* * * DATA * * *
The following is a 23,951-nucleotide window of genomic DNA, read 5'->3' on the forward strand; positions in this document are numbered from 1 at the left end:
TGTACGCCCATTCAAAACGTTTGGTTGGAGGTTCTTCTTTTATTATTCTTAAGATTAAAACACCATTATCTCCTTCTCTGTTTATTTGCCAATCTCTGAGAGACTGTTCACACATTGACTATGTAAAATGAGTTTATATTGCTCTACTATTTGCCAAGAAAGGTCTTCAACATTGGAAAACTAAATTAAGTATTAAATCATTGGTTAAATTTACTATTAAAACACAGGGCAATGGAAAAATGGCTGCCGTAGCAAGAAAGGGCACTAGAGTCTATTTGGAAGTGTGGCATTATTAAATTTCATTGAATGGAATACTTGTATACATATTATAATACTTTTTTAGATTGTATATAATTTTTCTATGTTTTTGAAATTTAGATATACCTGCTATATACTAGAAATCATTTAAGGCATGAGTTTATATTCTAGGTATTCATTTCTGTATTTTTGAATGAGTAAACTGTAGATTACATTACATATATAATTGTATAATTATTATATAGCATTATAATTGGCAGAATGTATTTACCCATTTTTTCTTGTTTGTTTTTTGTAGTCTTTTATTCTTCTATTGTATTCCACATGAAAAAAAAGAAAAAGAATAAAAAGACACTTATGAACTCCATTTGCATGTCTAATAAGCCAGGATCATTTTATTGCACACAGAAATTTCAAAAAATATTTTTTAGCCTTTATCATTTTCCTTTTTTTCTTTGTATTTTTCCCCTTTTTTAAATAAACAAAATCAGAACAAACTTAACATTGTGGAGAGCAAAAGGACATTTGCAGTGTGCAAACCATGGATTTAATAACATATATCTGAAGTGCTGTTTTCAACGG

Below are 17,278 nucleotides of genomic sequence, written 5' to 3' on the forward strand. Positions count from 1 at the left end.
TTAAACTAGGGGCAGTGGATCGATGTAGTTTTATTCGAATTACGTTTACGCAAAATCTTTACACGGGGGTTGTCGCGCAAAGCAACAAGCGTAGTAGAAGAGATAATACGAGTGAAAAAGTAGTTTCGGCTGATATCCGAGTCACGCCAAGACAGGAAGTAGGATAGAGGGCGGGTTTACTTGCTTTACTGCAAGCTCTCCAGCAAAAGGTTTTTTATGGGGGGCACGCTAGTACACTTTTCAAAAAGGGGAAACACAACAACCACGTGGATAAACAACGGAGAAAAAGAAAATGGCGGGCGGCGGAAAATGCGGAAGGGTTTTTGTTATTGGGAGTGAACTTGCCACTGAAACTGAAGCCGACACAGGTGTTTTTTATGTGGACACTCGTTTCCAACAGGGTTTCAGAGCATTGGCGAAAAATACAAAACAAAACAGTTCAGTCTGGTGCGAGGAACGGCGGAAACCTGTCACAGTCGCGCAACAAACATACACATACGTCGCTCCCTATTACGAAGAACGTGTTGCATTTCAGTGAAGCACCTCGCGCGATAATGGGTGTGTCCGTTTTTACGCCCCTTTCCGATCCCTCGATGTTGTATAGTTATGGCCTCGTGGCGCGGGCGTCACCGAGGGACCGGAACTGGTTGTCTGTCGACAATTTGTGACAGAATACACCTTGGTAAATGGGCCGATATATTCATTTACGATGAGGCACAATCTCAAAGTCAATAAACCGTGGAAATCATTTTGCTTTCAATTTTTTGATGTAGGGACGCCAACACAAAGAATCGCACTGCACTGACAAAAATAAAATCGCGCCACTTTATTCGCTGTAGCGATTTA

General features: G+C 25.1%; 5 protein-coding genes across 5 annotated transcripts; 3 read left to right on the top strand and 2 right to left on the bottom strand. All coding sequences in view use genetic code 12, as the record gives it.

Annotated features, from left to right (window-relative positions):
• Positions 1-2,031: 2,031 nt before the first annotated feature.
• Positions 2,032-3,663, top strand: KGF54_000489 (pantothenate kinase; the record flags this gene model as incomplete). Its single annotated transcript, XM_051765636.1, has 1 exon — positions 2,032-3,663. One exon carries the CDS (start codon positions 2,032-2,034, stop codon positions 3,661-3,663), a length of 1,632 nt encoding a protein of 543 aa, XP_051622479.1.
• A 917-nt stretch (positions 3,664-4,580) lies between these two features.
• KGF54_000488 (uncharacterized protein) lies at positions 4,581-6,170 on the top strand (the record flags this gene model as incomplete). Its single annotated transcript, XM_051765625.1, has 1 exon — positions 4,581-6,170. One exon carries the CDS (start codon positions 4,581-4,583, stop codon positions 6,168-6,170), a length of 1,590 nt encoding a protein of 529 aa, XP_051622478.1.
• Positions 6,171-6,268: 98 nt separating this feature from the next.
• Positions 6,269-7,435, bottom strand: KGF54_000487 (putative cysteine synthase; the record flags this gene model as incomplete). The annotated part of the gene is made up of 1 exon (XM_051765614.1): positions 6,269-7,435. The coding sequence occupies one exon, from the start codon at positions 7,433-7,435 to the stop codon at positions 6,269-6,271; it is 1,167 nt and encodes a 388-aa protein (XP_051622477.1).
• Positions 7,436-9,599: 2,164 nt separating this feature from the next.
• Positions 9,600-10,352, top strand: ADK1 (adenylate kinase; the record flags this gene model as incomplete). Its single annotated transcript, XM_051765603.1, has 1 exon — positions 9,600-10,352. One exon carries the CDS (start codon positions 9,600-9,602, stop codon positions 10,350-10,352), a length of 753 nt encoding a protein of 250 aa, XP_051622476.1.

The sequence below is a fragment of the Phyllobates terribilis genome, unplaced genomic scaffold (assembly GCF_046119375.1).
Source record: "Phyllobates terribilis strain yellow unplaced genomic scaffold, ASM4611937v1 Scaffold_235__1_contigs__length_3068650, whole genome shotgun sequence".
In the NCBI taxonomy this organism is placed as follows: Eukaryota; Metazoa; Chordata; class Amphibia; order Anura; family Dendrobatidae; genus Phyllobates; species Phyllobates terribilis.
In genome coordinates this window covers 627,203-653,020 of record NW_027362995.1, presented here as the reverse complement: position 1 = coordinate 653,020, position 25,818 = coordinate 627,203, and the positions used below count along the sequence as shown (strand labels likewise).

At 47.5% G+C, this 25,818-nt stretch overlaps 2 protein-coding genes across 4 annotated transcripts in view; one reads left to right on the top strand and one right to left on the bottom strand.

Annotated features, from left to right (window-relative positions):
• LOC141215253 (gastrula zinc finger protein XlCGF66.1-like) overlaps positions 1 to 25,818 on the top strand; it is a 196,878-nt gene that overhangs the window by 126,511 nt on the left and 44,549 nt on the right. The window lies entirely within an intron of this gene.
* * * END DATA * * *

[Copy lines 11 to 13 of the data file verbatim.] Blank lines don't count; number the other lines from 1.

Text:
• Positions 6,171-6,268: 98 nt separating this feature from the next.
• Positions 6,269-7,435, bottom strand: KGF54_000487 (putative cysteine synthase; the record flags this gene model as incomplete). The annotated part of the gene is made up of 1 exon (XM_051765614.1): positions 6,269-7,435. The coding sequence occupies one exon, from the start codon at positions 7,433-7,435 to the stop codon at positions 6,269-6,271; it is 1,167 nt and encodes a 388-aa protein (XP_051622477.1).
• Positions 7,436-9,599: 2,164 nt separating this feature from the next.